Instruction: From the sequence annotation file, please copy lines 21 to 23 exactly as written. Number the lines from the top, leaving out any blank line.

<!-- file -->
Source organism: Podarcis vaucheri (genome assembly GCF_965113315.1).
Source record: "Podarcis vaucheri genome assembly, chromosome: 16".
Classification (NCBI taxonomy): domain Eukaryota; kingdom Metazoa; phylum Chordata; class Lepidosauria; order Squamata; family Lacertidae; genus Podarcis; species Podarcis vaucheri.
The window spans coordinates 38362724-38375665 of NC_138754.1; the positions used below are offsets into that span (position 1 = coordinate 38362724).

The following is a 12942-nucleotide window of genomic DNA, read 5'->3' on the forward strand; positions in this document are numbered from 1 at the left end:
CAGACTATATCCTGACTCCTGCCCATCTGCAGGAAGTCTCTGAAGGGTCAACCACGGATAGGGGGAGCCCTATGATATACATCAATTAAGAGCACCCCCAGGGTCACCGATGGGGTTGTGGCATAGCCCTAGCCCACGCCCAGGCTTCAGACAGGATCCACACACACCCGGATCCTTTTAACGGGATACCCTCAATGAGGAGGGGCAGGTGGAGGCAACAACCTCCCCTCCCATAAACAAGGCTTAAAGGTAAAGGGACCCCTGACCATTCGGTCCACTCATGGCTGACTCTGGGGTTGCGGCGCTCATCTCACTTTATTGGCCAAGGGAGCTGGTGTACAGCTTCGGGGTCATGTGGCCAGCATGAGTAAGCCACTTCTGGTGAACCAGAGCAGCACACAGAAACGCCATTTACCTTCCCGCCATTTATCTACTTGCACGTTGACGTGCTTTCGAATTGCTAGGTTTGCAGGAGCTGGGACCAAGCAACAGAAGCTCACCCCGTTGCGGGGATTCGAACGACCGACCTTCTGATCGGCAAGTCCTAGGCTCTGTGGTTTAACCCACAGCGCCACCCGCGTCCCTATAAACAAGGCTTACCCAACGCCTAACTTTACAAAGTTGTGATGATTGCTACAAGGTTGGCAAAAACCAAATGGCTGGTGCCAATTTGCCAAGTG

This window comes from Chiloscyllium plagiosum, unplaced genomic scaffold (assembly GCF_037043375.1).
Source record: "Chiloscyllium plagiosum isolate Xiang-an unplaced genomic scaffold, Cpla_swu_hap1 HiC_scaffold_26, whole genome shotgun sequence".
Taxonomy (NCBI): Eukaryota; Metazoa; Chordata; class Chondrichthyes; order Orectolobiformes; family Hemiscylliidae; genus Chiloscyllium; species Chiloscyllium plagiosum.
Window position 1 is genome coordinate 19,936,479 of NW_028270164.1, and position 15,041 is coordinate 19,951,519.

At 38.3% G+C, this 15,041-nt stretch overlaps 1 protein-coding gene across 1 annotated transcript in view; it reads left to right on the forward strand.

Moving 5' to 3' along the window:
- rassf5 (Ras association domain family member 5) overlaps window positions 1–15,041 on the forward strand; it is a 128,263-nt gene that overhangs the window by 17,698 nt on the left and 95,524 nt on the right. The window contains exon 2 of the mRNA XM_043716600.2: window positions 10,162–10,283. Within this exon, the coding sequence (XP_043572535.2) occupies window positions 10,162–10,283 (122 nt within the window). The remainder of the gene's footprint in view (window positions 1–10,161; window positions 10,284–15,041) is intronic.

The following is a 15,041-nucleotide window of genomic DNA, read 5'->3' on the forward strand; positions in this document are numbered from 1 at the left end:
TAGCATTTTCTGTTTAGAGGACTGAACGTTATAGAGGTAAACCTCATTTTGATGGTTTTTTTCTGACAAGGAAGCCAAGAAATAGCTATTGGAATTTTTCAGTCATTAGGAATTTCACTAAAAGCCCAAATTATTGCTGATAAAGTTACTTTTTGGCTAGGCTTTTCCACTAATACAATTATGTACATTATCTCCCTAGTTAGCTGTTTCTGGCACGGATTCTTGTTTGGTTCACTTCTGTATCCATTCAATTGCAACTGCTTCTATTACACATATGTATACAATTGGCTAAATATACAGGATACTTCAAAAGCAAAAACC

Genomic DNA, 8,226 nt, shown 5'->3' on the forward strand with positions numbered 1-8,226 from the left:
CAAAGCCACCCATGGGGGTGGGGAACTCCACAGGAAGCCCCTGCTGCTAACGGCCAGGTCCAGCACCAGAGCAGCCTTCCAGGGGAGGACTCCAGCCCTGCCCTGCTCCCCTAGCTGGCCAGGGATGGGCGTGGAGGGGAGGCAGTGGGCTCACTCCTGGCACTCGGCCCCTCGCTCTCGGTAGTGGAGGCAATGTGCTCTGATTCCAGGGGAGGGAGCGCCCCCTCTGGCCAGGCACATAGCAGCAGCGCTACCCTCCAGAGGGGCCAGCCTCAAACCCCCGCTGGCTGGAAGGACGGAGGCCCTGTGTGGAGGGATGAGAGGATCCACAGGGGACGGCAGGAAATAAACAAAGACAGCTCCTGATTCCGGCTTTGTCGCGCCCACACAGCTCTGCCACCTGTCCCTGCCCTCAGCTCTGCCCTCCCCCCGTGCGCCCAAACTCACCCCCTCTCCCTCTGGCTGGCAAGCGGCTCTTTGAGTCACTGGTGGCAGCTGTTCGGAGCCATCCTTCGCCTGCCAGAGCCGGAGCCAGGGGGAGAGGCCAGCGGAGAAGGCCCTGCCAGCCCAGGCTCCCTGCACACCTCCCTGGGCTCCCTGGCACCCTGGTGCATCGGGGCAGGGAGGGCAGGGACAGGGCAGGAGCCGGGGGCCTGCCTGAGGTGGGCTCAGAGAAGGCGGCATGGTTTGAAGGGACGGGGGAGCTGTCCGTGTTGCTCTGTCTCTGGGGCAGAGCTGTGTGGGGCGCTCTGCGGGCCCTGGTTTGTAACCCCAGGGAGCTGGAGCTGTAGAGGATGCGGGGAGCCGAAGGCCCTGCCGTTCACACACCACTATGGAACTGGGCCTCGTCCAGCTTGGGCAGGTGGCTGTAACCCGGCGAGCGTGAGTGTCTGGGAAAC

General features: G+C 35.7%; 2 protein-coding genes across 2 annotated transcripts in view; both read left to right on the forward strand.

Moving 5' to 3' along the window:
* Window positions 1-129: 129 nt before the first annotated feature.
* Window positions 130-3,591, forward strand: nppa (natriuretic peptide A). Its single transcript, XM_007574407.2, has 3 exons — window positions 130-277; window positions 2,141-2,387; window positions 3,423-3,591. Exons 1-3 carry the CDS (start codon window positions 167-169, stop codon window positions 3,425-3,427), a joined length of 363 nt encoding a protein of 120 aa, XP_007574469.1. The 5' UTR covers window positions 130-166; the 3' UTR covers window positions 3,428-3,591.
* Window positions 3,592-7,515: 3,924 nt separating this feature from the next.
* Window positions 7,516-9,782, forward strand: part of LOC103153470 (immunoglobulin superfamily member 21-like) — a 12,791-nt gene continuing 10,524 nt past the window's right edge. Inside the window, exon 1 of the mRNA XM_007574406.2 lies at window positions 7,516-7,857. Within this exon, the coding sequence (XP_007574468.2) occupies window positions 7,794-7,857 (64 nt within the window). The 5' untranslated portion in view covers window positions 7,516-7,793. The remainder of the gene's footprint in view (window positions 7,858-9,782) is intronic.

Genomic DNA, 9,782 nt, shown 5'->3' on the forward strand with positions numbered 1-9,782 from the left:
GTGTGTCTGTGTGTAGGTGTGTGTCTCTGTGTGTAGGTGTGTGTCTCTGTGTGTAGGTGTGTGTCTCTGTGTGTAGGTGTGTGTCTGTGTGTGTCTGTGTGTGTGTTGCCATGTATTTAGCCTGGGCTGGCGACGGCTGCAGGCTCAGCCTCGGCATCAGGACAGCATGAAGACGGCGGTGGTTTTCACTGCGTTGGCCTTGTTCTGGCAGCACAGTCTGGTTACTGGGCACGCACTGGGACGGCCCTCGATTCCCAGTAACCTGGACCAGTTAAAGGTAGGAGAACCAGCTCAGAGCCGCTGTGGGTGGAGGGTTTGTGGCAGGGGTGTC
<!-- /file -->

* Window positions 130-3,591, forward strand: nppa (natriuretic peptide A). Its single transcript, XM_007574407.2, has 3 exons — window positions 130-277; window positions 2,141-2,387; window positions 3,423-3,591. Exons 1-3 carry the CDS (start codon window positions 167-169, stop codon window positions 3,425-3,427), a joined length of 363 nt encoding a protein of 120 aa, XP_007574469.1. The 5' UTR covers window positions 130-166; the 3' UTR covers window positions 3,428-3,591.
* Window positions 3,592-7,515: 3,924 nt separating this feature from the next.
* Window positions 7,516-9,782, forward strand: part of LOC103153470 (immunoglobulin superfamily member 21-like) — a 12,791-nt gene continuing 10,524 nt past the window's right edge. Inside the window, exon 1 of the mRNA XM_007574406.2 lies at window positions 7,516-7,857. Within this exon, the coding sequence (XP_007574468.2) occupies window positions 7,794-7,857 (64 nt within the window). The 5' untranslated portion in view covers window positions 7,516-7,793. The remainder of the gene's footprint in view (window positions 7,858-9,782) is intronic.